Throughout the film, Shyamalan has to write dialogue for three teenage girls as well as a childish personality. I think he did an admirable job in emulating what real teenagers and children would say without going into stereotype territory. They also don't feel like old-fashioned Shyamalan, either, which was very self-serious and meant to be spoken almost solemnly. Unfortunately, while I do commend him for some believable dialogue, I feel like the script is the weakest part of the film. Much of the dialogue, I felt, came off as over-expository. For example: in the first scene, Clair complains to her dad that Casey is an outcast in her art class that is always getting into detention, etc. In a later scene, though, Casey re-reveals that information to "Hedwig" when trying to empathize with him. Many of Kevin's psychiatrist, Dr. Fletcher's (Betty Buckley, Carrie, The Happening), lines also come off as exposition. Don't get me wrong here: exposition is important. Much like theatre, our only information about a cinematic world comes from various setting clues and characters' words, therefore making exposition a necessity. However, there are ways to make it seem natural, and while Shyamalan does set up appropriate situations for expository dialogue, the occasionally awkward and frequent use of it makes it stick out, to me, like a sore thumb. It's even more glaring when the film leaves its ending somewhat unresolved and ambiguous when much else seemed given on a silver platter. There are still plenty of surprises, including one at the end that gave me the most prolonged set of goosebumps I have ever experienced in a movie theater.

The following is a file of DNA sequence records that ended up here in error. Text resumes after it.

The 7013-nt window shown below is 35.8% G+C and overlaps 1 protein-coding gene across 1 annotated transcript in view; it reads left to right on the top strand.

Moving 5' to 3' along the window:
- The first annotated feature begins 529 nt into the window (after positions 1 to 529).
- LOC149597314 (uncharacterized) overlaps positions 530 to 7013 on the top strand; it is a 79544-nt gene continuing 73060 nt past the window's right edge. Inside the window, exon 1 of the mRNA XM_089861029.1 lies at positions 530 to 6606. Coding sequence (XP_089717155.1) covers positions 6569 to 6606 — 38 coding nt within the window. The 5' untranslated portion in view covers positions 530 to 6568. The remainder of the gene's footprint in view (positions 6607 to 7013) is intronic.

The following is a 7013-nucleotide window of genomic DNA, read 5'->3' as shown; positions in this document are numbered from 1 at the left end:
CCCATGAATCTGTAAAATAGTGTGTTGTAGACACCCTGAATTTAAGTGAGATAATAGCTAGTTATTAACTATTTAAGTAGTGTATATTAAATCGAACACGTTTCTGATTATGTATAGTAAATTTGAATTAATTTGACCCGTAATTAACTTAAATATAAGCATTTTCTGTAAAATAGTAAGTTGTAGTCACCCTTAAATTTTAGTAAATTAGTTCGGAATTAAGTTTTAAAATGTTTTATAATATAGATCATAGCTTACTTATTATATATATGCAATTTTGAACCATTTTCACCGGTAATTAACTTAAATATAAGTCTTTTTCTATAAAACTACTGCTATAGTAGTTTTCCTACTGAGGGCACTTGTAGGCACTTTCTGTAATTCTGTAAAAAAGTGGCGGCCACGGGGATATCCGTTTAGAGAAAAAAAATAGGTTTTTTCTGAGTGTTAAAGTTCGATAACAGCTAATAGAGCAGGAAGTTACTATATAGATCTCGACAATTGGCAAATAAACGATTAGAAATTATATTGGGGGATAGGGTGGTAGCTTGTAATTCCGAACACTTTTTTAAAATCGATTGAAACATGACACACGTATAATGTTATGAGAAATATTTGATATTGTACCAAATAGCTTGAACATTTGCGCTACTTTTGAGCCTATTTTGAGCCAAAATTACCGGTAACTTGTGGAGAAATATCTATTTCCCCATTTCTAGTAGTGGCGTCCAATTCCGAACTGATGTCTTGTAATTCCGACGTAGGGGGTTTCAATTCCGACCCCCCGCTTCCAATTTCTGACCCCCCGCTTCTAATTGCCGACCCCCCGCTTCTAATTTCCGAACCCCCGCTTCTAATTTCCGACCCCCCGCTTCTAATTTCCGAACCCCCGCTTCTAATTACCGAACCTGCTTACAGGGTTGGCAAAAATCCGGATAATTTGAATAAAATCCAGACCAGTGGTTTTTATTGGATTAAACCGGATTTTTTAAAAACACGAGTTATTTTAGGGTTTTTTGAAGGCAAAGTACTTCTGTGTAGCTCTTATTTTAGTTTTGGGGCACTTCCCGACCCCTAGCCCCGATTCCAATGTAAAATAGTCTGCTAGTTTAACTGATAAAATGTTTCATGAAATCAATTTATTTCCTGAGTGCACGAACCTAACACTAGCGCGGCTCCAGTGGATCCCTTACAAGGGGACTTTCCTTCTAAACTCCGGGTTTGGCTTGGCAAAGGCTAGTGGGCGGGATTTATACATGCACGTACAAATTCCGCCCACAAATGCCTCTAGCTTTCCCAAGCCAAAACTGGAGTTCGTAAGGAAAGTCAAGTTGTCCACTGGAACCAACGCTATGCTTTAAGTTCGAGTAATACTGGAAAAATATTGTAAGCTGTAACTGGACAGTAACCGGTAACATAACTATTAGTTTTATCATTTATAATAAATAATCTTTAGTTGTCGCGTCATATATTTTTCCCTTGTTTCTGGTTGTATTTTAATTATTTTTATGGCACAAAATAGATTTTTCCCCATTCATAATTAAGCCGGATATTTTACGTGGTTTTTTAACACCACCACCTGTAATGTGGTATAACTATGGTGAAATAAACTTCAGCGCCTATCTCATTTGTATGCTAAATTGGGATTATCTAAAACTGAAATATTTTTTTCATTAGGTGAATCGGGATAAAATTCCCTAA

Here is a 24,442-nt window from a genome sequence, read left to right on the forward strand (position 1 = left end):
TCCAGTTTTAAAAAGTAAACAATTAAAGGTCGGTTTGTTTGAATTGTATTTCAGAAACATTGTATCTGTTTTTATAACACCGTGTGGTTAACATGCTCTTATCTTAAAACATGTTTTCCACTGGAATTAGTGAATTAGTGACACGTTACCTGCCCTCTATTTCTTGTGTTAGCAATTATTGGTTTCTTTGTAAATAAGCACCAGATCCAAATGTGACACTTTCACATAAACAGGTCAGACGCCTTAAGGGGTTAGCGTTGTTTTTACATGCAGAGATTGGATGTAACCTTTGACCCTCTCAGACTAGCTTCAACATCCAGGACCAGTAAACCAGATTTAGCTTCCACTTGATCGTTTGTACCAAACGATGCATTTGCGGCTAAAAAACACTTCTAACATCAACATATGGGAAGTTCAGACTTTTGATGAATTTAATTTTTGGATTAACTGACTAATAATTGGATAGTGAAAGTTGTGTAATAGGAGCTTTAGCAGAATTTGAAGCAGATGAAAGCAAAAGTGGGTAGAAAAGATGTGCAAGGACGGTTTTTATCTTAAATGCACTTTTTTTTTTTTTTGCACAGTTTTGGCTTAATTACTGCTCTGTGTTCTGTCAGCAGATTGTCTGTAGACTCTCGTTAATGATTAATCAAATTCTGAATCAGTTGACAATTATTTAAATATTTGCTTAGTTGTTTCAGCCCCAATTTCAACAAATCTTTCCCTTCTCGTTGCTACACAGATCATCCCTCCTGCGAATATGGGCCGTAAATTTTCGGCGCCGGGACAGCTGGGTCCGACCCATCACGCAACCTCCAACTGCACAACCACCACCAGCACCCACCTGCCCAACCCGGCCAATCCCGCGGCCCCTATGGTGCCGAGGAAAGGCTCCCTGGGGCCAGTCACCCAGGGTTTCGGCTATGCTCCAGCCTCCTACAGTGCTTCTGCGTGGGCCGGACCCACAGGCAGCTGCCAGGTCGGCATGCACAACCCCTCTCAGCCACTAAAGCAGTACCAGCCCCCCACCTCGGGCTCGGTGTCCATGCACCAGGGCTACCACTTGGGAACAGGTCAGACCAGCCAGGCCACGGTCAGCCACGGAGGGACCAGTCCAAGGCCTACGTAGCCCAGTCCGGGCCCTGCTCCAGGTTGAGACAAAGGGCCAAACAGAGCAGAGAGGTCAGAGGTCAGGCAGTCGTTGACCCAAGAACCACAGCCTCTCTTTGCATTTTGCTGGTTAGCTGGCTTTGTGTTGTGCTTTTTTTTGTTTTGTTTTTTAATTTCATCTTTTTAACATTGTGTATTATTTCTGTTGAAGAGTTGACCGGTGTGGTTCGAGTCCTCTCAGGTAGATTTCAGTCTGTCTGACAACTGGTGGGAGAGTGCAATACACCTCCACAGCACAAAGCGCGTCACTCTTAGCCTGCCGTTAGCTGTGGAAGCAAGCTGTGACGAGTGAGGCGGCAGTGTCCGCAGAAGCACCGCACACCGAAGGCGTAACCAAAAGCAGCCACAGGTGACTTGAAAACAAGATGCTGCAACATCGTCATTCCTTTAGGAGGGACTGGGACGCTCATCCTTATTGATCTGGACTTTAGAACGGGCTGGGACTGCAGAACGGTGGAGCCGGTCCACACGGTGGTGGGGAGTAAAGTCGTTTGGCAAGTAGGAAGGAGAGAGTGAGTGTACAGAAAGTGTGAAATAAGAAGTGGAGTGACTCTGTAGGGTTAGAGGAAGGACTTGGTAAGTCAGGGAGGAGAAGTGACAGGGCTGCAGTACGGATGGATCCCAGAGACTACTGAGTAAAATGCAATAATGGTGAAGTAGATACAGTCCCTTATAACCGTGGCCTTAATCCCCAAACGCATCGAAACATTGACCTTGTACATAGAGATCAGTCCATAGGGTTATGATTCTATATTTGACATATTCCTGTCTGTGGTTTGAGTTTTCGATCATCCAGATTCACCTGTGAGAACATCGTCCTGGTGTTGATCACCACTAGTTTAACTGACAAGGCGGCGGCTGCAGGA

All in all, Split is a great comeback for M. Night Shyamalan, packing in great performances with plenty of dark thrills and surprises that push the boundaries of PG-13, even if the script needed some work. I really enjoyed myself throughout, and if you do have a chance to catch in a theater, take it! I give Split 4 out of 5 stars. It is a very exciting time to be an M. Night Shyamalan fan.
So what about you? Have you seen Split? What did you think of it? What's your favorite film by Shyamalan? I will ask that you refrain from spoilers regarding the reveal in the comments if you choose to comment, for the sake of those who haven't yet seen the film. Now, whatever you have to say about me or the movies, comment below!